• “Congress must get their health care the same way as normal Americans.”-This element is a classic mash-up of liberal anger over the Congress’s inability to adequately deal with the American health care crisis, and conservative anger over the proposal by liberals in Congress to include a public option in their version of health care reform. The facts are quite simple; Members are covered by health insurance provided for by their employer (we the people), with costs shared through insurance premiums. Just like the rest of us. Interestingly, in the midst of the health care reform debate, Republicans inserted what they thought was a poison pill in the House reform bill; an amendment that would force Congress to accept coverage in the public option. Democrats unanimously accepted the amendment.
  • “Congress must equally abide by all of the laws it imposes on citizens.”-This links in neatly with that notion that Democrats in Congress would be happy to pass health care reform that they were somehow exempted from, and the patently false notion that Congress is exempt from sexual harassment lawsuits. Diplomats may have immunity, but Members are not exempt. Just to ensure that nothing was left to chance, President Clinton signed Public Law 104-1 in 1995 which codified civil rights and workplace discrimination statutes in the context of Congress.

Various versions propose term limits, as well as the termination of contracts with past and present Members of Congress. I talk with very few people who object to the notion of barring Members from lobbying Congress or doing business with the federal government after their service is concluded, but how can one construct a law that does not violate the freedoms of commerce that most Americans embrace? I won’t argue against this notion, but I will argue that a fair implementation of the concept is difficult at best.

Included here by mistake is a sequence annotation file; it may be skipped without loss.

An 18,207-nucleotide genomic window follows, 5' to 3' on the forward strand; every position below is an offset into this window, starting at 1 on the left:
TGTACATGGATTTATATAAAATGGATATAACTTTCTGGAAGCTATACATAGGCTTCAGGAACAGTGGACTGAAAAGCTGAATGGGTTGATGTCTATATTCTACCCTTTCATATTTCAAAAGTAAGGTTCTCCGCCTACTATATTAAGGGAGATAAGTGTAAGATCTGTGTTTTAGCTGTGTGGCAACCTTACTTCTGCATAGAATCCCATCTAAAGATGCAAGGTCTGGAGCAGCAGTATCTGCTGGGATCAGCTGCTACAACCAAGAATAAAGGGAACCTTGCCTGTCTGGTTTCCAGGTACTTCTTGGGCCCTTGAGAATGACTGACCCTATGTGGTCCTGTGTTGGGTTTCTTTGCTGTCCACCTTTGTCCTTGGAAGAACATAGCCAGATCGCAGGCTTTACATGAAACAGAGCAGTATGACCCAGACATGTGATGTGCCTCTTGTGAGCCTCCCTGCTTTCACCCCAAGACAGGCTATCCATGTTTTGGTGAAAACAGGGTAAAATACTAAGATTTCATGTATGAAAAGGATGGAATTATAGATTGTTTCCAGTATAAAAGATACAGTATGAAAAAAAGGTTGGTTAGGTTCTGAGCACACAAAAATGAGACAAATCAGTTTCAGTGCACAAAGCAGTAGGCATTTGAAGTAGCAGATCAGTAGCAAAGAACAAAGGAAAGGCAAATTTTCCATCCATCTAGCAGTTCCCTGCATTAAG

Term limits are another story unto themselves. I am diametrically opposed to them, for the 6 reasons I list below:

  1. Term limits were not included by the Founding Fathers.
  2. Term limits violate my freedom by taking away my ability to vote for who I believe to be most qualified.
  3. Term limits do not (and have not in state or presidential elections) reduce the amount of money spent during election cycles.
  4. Term limits would increase the intensity and effect of lobbying, as lobbyists would have a compressed time frame in which to get their message across.
  5. Term limits would limit the participation of working class individuals at the highest levels of state government, and within the federal government. The ability to self-fund, by the wealthy or corporately-supported, would trump the slow accumulation of experience, results, and reputation that allow regular folks to work themselves up through the democracy.
  6. Term limits would (and have) increase the importance of major donors at the highest levels of state government and within the federal government.

The quickest route to a reform of Congress is now, and has been, a return to the quintessential notion of American democracy; one person, one vote. Not one white land owner, not one corporation…one person. Real, sustainable, non-partisan campaign media and finance reform is the ticket for Americans. Maybe you would consider joining The Rational Middle and suggesting that course the next time someone emails you the false and misleading “Congressional Reform Act”.


The Rational Middle is listening…